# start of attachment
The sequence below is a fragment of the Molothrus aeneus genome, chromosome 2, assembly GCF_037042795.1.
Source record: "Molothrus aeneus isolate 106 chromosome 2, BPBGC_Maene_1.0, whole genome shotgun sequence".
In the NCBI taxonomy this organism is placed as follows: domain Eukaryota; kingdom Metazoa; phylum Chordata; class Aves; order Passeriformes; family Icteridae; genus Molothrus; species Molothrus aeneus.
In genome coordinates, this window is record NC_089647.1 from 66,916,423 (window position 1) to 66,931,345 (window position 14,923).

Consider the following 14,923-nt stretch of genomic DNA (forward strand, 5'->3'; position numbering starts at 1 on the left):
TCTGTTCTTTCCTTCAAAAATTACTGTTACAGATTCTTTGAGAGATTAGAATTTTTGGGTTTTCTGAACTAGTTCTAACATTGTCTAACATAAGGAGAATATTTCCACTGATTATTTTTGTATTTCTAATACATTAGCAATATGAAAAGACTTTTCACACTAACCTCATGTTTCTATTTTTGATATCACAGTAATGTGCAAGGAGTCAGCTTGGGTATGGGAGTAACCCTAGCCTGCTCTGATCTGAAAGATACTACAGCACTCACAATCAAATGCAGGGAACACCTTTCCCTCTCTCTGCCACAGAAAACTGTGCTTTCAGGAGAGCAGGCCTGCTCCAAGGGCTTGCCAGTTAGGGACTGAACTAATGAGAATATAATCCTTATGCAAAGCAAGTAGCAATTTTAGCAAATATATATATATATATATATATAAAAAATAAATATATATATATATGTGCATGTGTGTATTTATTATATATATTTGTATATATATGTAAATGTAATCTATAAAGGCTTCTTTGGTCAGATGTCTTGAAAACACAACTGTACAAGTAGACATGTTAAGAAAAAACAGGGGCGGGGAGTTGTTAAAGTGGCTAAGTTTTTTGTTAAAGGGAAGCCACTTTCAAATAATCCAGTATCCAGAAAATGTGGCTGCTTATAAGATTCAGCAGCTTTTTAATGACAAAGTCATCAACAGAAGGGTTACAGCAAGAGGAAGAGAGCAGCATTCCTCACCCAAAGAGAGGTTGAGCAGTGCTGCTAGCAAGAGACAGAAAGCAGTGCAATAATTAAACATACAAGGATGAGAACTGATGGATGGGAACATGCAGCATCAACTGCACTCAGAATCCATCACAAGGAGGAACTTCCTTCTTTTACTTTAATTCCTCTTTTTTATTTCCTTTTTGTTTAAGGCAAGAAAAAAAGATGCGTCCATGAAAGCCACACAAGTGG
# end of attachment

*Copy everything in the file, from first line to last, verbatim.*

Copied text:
The sequence below is a fragment of the Molothrus aeneus genome, chromosome 2, assembly GCF_037042795.1.
Source record: "Molothrus aeneus isolate 106 chromosome 2, BPBGC_Maene_1.0, whole genome shotgun sequence".
In the NCBI taxonomy this organism is placed as follows: domain Eukaryota; kingdom Metazoa; phylum Chordata; class Aves; order Passeriformes; family Icteridae; genus Molothrus; species Molothrus aeneus.
In genome coordinates, this window is record NC_089647.1 from 66,916,423 (window position 1) to 66,931,345 (window position 14,923).

Consider the following 14,923-nt stretch of genomic DNA (forward strand, 5'->3'; position numbering starts at 1 on the left):
TCTGTTCTTTCCTTCAAAAATTACTGTTACAGATTCTTTGAGAGATTAGAATTTTTGGGTTTTCTGAACTAGTTCTAACATTGTCTAACATAAGGAGAATATTTCCACTGATTATTTTTGTATTTCTAATACATTAGCAATATGAAAAGACTTTTCACACTAACCTCATGTTTCTATTTTTGATATCACAGTAATGTGCAAGGAGTCAGCTTGGGTATGGGAGTAACCCTAGCCTGCTCTGATCTGAAAGATACTACAGCACTCACAATCAAATGCAGGGAACACCTTTCCCTCTCTCTGCCACAGAAAACTGTGCTTTCAGGAGAGCAGGCCTGCTCCAAGGGCTTGCCAGTTAGGGACTGAACTAATGAGAATATAATCCTTATGCAAAGCAAGTAGCAATTTTAGCAAATATATATATATATATATATATAAAAAATAAATATATATATATATGTGCATGTGTGTATTTATTATATATATTTGTATATATATGTAAATGTAATCTATAAAGGCTTCTTTGGTCAGATGTCTTGAAAACACAACTGTACAAGTAGACATGTTAAGAAAAAACAGGGGCGGGGAGTTGTTAAAGTGGCTAAGTTTTTTGTTAAAGGGAAGCCACTTTCAAATAATCCAGTATCCAGAAAATGTGGCTGCTTATAAGATTCAGCAGCTTTTTAATGACAAAGTCATCAACAGAAGGGTTACAGCAAGAGGAAGAGAGCAGCATTCCTCACCCAAAGAGAGGTTGAGCAGTGCTGCTAGCAAGAGACAGAAAGCAGTGCAATAATTAAACATACAAGGATGAGAACTGATGGATGGGAACATGCAGCATCAACTGCACTCAGAATCCATCACAAGGAGGAACTTCCTTCTTTTACTTTAATTCCTCTTTTTTATTTCCTTTTTGTTTAAGGCAAGAAAAAAAGATGCGTCCATGAAAGCCACACAAGTGG